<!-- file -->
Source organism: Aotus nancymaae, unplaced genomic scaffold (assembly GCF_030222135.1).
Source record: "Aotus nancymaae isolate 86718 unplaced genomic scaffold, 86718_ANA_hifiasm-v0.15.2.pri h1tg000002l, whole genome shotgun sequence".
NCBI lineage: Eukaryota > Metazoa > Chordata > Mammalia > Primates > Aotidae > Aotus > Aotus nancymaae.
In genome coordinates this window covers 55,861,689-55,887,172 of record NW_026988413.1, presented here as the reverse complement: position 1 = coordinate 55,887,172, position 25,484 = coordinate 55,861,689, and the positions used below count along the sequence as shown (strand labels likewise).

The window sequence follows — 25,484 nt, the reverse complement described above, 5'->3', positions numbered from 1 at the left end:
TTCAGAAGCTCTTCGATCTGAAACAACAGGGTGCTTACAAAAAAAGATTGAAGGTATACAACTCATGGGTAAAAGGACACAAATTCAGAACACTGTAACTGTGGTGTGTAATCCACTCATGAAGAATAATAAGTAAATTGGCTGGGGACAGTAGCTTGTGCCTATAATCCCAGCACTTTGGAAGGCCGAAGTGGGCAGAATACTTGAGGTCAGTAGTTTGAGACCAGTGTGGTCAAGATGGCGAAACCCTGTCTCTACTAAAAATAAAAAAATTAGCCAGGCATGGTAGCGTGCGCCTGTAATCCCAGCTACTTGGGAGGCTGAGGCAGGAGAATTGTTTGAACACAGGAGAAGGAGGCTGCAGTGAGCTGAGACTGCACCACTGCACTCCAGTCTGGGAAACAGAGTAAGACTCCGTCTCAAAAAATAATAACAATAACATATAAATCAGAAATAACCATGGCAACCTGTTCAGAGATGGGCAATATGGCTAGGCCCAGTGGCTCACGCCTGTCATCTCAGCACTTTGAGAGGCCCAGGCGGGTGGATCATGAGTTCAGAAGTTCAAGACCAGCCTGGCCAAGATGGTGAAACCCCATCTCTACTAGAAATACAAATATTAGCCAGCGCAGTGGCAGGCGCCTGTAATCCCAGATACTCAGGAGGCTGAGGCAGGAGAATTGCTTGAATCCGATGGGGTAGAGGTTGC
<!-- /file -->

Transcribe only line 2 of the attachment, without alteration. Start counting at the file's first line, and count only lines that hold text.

Source record: "Aotus nancymaae isolate 86718 unplaced genomic scaffold, 86718_ANA_hifiasm-v0.15.2.pri h1tg000002l, whole genome shotgun sequence".